Determinants of hypoxemia in children associated with pneumonia
Background and Objectives: The most severe manifestation of pneumonia is hypoxemia has been shown to be a risk factor for morbidity and mortality. Authors investigated associating factors and determinants of hypoxemia in children with pneumonia.
Materials and Methods: A cross-sectional study is designed among children of pediatric outpatient and emergency department that enrolled at Government Multi-Speciality Hospital, Chandigarh. One hundred fifty children recruited for study. The demographic and clinical parameters were recorded. Oxygen saturation measured by pulse oximeter.
Results: The prevalence of hypoxemia was 48% and 61 (84.7%) infants aged 1 year found with hypoxemia. Age (p=0.006), respiratory rate (p=0.001) and severity of pneumonia (p=0.001) were strongly associated with hypoxemia. The prevalence of severe and very severe pneumonia among hypoxemic were 56.1% and 73.7% respectively. Central cyanosis (98.7%), peripheral (98.7%) cyanosis, head nodding (97.4%) grunting (96.15%) were highly specific but suprasternal (62.82%), subcostal (43.58%) and intercostal retractions (44.87%) were fairly specific sign. Sensitivity for subcostal (81.94%) and intercostal retractions (83.33%) was very high but was fair for intercostal (83.33%) retraction. Grunting (p=0.009), nasal flaring (p=0.008), subcostal (p=0.001) and intercostal (p=0.000) retractions were strongly but suprasternal retraction was significantly (p=0.024) associated with hypoxemia. Dyspnea (97.22%) was very sensitive while decrease feeding (84.61%) and irritability (83.33%) was highly but lethargy (58.97%) was fairly specific symptom.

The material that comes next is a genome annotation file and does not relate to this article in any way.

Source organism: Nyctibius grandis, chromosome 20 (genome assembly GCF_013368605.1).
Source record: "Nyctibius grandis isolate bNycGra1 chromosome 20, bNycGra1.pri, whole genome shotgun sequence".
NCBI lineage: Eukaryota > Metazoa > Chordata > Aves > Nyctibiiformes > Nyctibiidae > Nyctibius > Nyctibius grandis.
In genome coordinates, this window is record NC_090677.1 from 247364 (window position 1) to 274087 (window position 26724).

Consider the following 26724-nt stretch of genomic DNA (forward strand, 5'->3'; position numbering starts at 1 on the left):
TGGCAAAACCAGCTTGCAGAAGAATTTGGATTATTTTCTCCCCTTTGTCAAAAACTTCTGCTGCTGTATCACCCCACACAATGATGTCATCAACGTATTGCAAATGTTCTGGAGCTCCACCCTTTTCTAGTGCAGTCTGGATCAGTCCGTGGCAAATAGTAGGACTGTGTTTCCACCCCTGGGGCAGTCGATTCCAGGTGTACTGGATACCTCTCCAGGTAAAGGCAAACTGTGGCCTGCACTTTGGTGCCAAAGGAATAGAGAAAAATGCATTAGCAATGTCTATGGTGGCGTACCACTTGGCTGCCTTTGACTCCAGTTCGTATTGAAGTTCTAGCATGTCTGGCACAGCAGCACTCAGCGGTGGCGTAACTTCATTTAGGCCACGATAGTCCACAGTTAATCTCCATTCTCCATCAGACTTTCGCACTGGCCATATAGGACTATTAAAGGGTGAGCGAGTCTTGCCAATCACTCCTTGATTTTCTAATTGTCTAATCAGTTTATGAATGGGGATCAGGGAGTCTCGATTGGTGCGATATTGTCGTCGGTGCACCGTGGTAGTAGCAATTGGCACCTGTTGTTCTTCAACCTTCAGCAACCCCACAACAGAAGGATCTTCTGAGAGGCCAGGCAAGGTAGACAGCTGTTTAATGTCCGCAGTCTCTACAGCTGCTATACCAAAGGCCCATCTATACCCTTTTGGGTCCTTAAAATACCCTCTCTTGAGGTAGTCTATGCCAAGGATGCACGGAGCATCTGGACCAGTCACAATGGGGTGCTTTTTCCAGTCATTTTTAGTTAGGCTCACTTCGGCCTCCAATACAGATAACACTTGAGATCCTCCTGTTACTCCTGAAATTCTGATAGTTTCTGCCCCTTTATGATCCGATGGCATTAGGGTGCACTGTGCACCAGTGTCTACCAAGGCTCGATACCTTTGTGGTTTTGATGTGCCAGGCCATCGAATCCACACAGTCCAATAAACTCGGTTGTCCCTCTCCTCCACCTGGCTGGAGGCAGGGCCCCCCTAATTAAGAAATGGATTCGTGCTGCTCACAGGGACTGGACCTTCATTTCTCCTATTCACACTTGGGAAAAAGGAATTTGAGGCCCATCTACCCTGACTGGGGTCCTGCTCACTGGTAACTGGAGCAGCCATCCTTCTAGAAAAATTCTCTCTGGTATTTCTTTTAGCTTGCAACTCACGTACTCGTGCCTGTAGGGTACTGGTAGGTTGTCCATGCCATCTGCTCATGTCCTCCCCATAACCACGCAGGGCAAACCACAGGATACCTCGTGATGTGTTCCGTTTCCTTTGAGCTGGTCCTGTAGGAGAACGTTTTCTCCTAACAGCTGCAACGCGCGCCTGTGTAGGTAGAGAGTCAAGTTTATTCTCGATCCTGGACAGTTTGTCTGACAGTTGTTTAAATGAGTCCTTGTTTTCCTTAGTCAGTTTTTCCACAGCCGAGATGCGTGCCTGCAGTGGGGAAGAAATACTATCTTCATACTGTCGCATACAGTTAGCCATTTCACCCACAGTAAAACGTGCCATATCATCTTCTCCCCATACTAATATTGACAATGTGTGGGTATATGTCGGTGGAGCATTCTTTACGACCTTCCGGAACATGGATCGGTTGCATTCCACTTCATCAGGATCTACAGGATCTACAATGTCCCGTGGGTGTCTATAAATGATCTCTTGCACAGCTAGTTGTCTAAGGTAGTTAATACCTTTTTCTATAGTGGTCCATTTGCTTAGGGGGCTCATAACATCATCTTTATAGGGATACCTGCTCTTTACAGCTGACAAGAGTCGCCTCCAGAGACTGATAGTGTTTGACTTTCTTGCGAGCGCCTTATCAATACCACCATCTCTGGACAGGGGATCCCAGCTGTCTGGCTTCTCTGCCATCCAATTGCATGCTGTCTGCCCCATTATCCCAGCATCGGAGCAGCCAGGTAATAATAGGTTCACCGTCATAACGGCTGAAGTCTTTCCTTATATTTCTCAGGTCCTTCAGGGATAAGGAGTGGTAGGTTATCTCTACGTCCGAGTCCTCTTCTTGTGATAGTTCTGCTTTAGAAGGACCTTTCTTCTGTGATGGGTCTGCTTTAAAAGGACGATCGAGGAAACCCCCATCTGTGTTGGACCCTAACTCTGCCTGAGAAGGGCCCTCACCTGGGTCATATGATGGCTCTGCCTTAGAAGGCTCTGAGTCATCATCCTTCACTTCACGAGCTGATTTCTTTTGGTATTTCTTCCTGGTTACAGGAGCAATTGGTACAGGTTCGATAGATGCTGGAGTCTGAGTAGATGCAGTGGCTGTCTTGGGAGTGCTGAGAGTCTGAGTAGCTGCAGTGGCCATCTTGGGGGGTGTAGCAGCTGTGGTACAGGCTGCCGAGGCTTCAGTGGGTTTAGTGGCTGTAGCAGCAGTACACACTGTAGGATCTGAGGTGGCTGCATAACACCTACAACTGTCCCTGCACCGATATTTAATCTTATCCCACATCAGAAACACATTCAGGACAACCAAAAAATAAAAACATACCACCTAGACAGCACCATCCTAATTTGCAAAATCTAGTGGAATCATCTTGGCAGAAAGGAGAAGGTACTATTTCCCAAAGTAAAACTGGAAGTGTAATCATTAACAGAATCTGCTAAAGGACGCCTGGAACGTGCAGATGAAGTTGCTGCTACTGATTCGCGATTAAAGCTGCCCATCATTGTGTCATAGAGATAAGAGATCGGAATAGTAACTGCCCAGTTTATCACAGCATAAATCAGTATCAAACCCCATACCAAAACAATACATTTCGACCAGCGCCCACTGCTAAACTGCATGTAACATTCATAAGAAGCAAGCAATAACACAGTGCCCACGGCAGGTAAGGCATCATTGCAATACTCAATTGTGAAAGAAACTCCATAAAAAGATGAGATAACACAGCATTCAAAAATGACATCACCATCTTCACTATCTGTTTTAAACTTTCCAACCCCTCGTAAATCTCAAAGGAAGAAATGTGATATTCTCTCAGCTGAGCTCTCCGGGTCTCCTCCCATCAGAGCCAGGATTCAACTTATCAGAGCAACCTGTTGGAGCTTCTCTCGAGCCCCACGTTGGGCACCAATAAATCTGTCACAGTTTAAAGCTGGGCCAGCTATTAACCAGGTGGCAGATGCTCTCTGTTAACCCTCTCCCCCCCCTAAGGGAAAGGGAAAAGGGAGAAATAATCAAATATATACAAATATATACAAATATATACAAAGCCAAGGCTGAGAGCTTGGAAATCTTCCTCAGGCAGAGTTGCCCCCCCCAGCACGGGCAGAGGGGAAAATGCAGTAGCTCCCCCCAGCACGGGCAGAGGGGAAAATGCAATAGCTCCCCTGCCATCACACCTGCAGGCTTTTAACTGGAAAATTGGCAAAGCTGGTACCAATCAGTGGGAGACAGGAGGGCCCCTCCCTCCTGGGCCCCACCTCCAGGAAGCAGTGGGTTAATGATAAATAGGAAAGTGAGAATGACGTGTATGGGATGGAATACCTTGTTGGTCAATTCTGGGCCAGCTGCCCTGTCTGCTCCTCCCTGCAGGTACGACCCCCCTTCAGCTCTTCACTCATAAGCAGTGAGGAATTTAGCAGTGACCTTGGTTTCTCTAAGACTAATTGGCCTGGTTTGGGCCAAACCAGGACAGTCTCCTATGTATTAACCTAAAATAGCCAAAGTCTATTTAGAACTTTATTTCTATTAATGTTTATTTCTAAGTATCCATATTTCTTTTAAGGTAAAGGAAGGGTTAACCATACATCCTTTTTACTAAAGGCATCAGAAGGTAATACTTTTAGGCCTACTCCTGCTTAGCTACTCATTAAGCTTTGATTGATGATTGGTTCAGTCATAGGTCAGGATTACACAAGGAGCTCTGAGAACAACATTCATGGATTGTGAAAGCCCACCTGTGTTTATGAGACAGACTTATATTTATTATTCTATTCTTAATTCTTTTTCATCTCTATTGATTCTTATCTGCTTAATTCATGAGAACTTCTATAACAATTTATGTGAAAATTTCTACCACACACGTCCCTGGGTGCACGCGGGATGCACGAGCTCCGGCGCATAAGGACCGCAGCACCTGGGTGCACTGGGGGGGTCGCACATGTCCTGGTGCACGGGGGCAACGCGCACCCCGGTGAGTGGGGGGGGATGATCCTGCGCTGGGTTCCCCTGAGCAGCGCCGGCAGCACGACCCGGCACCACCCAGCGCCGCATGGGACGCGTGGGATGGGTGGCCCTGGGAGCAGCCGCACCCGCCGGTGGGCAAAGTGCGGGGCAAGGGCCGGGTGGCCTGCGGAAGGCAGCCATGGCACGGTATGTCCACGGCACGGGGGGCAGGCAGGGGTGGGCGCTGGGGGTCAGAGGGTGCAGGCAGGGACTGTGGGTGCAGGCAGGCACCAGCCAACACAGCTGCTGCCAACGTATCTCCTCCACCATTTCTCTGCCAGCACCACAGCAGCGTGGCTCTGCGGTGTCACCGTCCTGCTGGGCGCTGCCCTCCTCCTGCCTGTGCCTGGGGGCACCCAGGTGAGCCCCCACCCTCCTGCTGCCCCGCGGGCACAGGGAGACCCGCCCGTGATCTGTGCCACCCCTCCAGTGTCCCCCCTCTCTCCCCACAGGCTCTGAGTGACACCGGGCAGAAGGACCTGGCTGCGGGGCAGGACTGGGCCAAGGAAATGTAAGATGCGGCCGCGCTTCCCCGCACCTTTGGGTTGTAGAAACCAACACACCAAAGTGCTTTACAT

Conclusions: Study suggested that clinical signs and symptoms such as chest wall retraction, decrease feeding, dyspnea, grunting and nasal flaring in children with pneumonia may be utilized as markers for hypoxemia in conditions where pulse-oximeter isn’t available. This study supports the view of hypoxemia was disabling factor in better functional recovery in severity of pneumonia.
Asian Journal of Medical Sciences Vol.7(2) 2015 64-70
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